Cervical spine injuries


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Cervical spine injuries

  1. 1. CervicalSpine InjuriesKinna P. Siarro, RN
  2. 2. • Injuries to the cervical spine are serious because the crushing, stretching, and rotational shear forces exerted on the cord at the time of trauma can produce severe neurologic deficits• Edema and cord swelling contribute further to the loss of spinal cord function.
  4. 4. • Any person with a head, neck, or back injury or fractures to the upper leg bones or to the pelvis should be suspected of having a potential spinal cord injury until proved otherwise
  5. 5. • Provide immediate immobilization of the spine while performing assessment.• Airway.• Breathing. • Intercostal paralysis with diaphragmatic breathing indicates cervical spinal cord injury.
  6. 6. • In conscious patient, observe for increased respiratory rate and difficulty in speaking due to shortness of breath.• Circulation.• Disability—assess neurologic status.
  8. 8. • Immobilize the cervical spine.• Open the airway using the jaw-thrust technique without head tilt.• If the patient needs to be intubated, it may be done nasally.
  9. 9. • If respirations are shallow, assist with a bag-valve mask.• Administer high-flow oxygen to minimize potential hypoxic spinal cord damage.
  11. 11. • Assess the position of the patient when found; this may indicate the type of injury incurred.• Hypotension and bradycardia accompanied by warm, dry skin— suggests spinal shock.• Neck and back pain/extremity pain or burning sensation to the skin.• History of unconsciousness.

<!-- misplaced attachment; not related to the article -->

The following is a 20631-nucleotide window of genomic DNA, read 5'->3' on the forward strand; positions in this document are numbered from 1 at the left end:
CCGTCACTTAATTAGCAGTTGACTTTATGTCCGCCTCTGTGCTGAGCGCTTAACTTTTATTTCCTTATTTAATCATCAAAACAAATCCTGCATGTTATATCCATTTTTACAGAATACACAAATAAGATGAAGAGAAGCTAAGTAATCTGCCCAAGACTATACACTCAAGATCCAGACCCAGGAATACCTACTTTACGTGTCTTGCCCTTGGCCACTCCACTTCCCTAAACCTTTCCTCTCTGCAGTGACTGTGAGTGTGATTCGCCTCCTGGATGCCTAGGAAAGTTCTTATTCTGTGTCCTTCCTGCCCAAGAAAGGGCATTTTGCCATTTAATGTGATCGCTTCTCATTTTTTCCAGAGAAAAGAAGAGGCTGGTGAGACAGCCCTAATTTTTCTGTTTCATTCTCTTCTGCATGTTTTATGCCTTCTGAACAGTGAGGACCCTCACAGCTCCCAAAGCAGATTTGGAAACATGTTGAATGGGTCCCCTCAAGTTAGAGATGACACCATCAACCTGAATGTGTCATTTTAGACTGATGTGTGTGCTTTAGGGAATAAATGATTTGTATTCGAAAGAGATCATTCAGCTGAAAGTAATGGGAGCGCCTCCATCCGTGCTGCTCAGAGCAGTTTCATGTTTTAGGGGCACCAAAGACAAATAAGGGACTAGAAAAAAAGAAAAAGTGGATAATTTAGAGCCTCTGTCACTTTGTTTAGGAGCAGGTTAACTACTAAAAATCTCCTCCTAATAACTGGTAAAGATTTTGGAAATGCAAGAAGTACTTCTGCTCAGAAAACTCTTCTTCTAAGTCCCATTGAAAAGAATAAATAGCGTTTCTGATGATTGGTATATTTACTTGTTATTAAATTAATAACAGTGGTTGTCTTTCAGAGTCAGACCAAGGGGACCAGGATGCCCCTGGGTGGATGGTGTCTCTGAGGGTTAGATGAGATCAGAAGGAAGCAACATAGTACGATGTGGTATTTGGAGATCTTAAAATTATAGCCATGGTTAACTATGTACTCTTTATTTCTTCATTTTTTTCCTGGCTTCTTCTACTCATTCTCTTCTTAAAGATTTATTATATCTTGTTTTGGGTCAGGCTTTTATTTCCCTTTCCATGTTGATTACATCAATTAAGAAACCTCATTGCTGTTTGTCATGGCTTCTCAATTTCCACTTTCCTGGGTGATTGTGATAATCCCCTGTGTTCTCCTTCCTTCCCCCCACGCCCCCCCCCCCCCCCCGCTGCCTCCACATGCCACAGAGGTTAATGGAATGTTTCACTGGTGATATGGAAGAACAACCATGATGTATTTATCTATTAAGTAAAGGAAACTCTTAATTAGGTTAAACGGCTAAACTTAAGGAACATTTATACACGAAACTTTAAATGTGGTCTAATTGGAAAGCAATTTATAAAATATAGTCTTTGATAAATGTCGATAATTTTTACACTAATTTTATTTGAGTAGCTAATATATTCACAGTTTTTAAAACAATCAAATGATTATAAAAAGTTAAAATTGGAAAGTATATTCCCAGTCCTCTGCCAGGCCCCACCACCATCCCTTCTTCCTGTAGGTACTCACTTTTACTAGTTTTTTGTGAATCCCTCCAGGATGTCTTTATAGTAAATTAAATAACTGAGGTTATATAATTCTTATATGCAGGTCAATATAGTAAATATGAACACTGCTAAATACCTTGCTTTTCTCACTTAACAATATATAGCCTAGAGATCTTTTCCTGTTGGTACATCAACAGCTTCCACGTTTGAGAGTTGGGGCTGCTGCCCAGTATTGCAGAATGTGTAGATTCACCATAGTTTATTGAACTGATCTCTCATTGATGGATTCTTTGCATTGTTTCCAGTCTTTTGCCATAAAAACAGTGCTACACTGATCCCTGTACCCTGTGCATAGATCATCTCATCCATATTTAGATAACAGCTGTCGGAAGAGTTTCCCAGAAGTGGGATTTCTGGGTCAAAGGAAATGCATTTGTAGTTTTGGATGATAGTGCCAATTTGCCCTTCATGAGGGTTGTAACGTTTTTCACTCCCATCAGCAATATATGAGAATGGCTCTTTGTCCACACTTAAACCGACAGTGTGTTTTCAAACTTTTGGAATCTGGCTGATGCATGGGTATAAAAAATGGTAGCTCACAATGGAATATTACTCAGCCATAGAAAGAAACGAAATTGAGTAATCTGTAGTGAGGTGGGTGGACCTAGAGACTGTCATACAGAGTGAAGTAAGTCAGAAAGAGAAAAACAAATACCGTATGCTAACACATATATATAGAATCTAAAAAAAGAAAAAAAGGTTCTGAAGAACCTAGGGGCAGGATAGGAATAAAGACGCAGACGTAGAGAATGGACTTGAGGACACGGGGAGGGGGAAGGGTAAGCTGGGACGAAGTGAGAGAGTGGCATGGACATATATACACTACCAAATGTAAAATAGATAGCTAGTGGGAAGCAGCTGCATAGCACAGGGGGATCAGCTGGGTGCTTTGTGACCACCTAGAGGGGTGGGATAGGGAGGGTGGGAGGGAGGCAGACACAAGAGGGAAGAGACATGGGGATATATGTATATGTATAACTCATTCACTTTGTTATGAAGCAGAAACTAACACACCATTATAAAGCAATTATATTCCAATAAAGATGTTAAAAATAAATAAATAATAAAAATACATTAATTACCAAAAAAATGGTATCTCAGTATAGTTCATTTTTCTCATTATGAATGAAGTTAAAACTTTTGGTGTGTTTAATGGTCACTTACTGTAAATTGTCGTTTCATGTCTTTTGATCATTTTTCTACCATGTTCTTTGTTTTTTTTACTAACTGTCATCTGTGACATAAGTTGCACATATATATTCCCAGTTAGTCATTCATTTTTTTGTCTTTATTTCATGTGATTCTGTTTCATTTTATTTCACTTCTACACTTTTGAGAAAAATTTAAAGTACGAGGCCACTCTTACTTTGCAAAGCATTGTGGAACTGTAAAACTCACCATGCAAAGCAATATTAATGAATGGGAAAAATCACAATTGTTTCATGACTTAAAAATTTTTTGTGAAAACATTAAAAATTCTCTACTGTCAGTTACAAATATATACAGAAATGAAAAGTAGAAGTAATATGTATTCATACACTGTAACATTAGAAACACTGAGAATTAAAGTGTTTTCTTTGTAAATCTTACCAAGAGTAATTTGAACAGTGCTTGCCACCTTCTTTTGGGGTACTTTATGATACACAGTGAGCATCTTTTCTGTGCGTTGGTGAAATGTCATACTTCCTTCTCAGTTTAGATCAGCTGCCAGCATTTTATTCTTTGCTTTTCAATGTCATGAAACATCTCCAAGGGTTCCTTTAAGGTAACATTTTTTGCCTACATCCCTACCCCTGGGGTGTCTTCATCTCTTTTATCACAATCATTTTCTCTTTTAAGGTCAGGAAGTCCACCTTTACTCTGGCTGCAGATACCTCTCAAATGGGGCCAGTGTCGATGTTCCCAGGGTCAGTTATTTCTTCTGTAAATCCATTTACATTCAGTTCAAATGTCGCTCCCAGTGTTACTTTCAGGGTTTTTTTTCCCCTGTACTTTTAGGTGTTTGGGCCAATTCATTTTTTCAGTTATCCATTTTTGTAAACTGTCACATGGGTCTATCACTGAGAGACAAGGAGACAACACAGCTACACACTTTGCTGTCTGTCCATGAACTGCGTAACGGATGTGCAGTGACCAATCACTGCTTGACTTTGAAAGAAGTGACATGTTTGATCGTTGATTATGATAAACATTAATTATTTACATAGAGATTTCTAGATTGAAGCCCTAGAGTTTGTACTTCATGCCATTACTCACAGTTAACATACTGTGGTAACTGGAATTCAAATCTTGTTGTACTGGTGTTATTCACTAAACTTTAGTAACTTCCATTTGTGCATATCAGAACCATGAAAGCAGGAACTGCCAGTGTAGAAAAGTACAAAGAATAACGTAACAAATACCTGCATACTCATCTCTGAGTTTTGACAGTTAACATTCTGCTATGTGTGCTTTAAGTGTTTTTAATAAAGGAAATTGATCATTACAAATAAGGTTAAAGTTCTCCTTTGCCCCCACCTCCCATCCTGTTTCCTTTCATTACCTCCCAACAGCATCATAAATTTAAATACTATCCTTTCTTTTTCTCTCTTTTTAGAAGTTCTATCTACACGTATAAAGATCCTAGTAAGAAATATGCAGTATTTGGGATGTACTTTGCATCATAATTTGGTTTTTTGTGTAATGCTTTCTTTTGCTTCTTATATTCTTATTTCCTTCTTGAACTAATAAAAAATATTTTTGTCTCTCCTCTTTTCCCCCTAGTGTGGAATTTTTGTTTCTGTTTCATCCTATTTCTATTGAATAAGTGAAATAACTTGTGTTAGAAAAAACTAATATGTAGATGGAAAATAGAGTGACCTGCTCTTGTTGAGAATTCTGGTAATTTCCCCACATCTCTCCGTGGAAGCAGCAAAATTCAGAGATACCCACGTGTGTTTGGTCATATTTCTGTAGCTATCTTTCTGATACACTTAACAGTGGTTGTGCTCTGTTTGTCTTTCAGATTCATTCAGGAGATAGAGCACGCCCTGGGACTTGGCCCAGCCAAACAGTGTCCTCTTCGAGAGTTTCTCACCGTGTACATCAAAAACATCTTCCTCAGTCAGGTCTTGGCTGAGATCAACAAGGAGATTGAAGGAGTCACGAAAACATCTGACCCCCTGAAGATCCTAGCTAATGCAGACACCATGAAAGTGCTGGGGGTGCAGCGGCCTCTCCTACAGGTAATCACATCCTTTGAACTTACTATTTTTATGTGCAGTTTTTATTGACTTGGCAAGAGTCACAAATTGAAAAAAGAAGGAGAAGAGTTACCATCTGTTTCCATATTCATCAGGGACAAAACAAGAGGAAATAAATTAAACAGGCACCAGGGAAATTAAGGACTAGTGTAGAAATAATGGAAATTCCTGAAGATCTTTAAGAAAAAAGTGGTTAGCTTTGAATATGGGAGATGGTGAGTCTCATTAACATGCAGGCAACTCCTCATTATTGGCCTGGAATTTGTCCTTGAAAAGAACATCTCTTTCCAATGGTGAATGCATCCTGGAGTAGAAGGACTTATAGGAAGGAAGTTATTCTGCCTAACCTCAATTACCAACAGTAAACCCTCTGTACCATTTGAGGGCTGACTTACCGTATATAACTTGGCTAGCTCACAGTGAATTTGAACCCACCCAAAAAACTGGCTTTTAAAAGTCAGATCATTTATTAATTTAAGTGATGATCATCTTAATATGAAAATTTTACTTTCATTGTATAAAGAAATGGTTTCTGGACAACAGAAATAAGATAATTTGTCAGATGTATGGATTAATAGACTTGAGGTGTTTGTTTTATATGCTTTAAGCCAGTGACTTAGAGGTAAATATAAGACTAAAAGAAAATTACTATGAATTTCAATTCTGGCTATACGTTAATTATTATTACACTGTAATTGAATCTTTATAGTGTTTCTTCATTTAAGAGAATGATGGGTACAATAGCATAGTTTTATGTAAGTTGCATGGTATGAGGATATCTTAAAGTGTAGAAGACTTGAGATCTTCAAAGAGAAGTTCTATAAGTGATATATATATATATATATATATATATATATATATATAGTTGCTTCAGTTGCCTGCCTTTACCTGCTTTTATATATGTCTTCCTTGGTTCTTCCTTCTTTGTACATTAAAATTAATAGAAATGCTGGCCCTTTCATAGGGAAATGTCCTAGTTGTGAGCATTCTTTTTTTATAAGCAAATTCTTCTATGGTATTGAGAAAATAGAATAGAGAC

12. 12. • Total sensory loss and motor paralysis below level of injury.• Loss of bowel and bladder control; usually urinary retention and bladder distention.• Loss of sweating and vasomotor tone below level of cord lesion.• Priapism—persistent erection of penis.
  13. 13. • Hypothermia—due to the inability to constrict peripheral blood vessels and conserve body heat.• Loss of rectal tone.
  15. 15. NURSING ALERT• A spinal cord injury can be made worse during the acute phase of injury, resulting in permanent neurologic damage.• Proper handling is an immediate priority.
  16. 16. • Insert an NG tube.• Keep the patient warm.• Initiate I.V. access.• Insert an indwelling urinary catheter to avoid bladder distention.• Monitor for hypotension, hypothermia, and bradycardia.• Continue with repeated neurologic examinations to determine if there is deterioration of the spinal cord injury.
  17. 17. • Be prepared to manage seizures.• Pharmacologic interventions: high-dose steroids (methylprednisolone). • The standard regimen is 30 mg/kg I.V. loading dose over 15 minutes, followed by a 5.4 mg/kg/hour infusion to be initiated 45 minutes later. • Continue the infusion for 23 hours.